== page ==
New DOE Organizational Chart Showcases Many Things In The Department

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The Office of Accountability and Assessment is gone.  Previously led by Penny Schwinn, who departed the DOE earlier this month, it is now part of the Teaching & Learning Branch but only as the Office of Assessment.  Dr. Carolyn Lazar is still listed as the Interim Director of The Office of Assessment, in the sub-section of the Teaching & Learning Branch which is still led by Michael Watson.  There is a sub-section under the new Deputy Secretary, Karen-Field Rogers, called Performance Management, but that is showing as vacant.  This is echoed with the Data Management office.  Former Deputy Secretary David Blowman has taken over Field-Rogers slot as Associate Secretary Financial Management & Operations.  It looks like he still oversees the Charter School Office.  Chris Ruszkowski is still running the show in the Teacher/Leader Effectiveness Unit.

It appears the DOE is in the process of updating their website, because if you look under their “leadership” tab, it still shows Penny Schwinn there, and Blowman as the Deputy Secretary.  There are many such errors on their website.  If you look under the Exceptional Children Resources group, it still shows Sarah Celestin listed even though she left the DOE last summer to become the Special Education Director at Red Clay Consolidated School District.

The DOE has seen some key departures and changes in the past few months since the new Secretary of Education, Dr. Steven Godowsky, took the helm.  With the amount of work the DOE receives based on the never-ending barrage of changes implemented by the State Board of Education and the feds, with more coming every day, on top of compliance issues, implementation of the Every Student Succeeds Act, charter school issues always going on, priority schools, assessment changes, state budgets and everything else is the DOE staff reaching a point where they are actually understaffed?  Do they have too much on their plate?  In some areas I would say so, but in others there is a lot of wasted money and resources going out.  Like the TLEU.  Every time I look, they are paying someone to come up with the latest report on Educator Effectiveness.  Or the Office of Assessment, constantly regurgitating report after report about Smarter Balanced and everything that goes with it.  Figuring out the Rubiks Cube that is the Delaware DOE is always a challenge…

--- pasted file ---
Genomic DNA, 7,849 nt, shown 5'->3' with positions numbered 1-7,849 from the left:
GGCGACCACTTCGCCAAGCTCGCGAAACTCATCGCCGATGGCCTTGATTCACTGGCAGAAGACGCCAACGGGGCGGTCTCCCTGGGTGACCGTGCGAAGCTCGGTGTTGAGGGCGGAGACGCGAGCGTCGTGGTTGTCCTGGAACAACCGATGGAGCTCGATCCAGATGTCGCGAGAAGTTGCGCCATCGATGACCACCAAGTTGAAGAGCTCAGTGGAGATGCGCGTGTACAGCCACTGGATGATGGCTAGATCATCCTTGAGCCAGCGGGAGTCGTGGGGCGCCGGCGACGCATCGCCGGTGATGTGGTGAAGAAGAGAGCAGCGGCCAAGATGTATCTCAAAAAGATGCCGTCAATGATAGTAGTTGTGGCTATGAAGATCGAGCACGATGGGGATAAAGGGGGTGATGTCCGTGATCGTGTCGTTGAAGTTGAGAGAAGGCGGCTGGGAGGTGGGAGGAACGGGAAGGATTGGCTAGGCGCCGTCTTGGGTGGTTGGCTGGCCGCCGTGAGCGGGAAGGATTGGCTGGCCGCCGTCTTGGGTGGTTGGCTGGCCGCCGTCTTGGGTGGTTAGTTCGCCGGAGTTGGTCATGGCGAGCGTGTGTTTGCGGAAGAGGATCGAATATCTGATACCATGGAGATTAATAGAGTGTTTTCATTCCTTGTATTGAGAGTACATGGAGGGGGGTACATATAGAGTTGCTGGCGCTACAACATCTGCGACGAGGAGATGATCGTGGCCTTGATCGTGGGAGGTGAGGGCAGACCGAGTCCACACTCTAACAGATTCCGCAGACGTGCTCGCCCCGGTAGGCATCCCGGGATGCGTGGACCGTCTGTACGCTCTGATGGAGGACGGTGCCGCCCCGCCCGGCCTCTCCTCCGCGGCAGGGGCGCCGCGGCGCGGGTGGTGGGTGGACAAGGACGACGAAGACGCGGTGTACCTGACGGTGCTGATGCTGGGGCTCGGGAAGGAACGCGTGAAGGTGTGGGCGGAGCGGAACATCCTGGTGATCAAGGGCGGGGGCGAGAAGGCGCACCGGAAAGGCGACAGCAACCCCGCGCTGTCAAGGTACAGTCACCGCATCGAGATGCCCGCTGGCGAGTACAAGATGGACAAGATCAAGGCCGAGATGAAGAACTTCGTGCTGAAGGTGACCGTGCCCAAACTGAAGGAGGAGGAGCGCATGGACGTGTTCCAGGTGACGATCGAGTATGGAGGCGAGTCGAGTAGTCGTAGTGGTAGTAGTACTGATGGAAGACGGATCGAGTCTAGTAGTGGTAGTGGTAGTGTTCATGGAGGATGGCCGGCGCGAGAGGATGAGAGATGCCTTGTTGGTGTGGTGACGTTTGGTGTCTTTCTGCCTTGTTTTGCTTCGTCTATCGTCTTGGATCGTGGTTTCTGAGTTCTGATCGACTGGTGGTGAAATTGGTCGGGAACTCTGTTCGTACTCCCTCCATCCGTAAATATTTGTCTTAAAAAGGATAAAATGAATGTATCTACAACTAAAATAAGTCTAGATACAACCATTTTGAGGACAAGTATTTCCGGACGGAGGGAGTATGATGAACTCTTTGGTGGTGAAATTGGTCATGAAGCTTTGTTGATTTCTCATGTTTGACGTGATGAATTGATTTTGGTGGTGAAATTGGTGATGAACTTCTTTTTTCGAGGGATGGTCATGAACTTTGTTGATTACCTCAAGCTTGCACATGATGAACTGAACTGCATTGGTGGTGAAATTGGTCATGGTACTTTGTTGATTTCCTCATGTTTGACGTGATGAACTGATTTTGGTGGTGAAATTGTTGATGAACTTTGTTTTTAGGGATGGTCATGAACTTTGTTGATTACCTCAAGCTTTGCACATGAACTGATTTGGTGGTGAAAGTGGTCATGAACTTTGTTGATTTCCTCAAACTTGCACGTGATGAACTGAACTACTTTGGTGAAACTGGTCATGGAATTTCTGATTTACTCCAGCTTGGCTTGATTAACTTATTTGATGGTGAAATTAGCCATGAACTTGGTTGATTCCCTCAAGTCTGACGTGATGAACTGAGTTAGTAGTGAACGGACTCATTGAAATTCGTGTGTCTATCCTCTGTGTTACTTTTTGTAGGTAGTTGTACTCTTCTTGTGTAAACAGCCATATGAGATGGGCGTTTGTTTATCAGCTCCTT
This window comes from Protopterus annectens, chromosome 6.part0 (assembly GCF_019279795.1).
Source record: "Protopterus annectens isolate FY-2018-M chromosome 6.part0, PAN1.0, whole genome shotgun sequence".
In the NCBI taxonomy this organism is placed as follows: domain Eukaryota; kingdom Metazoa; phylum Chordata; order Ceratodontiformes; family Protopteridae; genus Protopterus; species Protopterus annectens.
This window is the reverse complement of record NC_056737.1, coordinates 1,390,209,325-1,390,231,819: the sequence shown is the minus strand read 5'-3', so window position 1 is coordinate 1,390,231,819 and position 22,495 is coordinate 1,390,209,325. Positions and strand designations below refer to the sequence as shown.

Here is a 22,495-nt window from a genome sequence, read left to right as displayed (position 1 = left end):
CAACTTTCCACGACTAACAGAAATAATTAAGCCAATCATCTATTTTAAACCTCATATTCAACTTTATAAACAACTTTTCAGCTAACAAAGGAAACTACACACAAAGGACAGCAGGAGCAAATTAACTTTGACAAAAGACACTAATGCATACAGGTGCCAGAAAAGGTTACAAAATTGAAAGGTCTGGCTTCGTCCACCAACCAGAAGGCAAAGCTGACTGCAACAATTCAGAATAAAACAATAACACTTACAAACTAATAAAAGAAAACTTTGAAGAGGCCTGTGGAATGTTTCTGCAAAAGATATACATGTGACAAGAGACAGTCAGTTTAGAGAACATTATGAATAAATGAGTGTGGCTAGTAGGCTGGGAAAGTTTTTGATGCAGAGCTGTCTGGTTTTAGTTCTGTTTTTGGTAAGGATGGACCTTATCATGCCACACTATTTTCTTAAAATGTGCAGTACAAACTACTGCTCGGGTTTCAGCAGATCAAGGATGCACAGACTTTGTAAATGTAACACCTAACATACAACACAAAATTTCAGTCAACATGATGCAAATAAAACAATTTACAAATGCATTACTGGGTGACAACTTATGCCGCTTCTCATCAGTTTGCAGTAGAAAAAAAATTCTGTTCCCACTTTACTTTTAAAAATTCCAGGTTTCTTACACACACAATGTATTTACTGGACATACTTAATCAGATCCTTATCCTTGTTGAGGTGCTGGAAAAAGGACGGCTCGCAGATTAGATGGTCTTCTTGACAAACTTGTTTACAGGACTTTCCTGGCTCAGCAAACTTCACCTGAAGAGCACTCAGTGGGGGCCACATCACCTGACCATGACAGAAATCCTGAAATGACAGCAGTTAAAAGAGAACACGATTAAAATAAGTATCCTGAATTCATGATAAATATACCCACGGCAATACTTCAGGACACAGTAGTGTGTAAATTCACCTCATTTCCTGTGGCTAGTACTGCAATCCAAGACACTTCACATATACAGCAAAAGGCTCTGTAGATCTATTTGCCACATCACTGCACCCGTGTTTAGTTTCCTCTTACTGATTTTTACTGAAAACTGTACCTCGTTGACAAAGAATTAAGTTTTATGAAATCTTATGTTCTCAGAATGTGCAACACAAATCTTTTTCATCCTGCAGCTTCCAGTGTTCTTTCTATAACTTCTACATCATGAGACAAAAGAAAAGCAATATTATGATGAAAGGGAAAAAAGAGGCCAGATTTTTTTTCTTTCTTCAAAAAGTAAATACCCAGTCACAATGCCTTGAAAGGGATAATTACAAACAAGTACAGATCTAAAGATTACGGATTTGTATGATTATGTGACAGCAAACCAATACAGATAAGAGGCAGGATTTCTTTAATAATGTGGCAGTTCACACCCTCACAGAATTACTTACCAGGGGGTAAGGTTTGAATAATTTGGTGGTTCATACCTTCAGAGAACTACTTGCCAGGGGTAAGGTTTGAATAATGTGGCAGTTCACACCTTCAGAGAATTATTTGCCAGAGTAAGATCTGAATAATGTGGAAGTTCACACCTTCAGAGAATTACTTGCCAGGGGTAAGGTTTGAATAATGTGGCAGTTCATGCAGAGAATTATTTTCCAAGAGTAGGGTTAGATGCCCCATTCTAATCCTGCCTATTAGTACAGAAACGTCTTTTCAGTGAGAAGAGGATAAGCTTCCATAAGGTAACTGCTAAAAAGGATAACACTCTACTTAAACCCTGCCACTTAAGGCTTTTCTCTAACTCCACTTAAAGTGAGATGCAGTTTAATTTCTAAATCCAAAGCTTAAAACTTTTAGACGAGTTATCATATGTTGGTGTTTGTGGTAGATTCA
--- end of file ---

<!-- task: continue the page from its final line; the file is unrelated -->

Smarter Balanced Update: No Scores Until After Labor Day! Are Charters Getting A Chance To Have Better Scores? #REFUSETHETESTDELAWARE

At the Delaware State Board of Education meeting last week, Dr. Penny Schwinn and Carolyn Lazar gave a presentation on preliminary Smarter Balanced Assessment participation numbers.  The blogger Kavips, based on the same report presented to the State Board that I published a couple weeks earlier, compared the number of students taking the Smarter Balanced Assessment to the school profiles section of the DOE website.  Kavips found, within a margin of error, that approximately 15% of Delaware juniors opted out of the Smarter Balanced Assessment.  However, Schwinn and Lazar explained this data only shows when the Smarter Balanced window was launched, meaning when the test actually started.  For all grades, with the exception of 11th grade, this was pulled at the end of the testing window.  For juniors, this was pulled in April, when many juniors were just beginning the test.  No explanation was given for why it was pulled then and not at the end.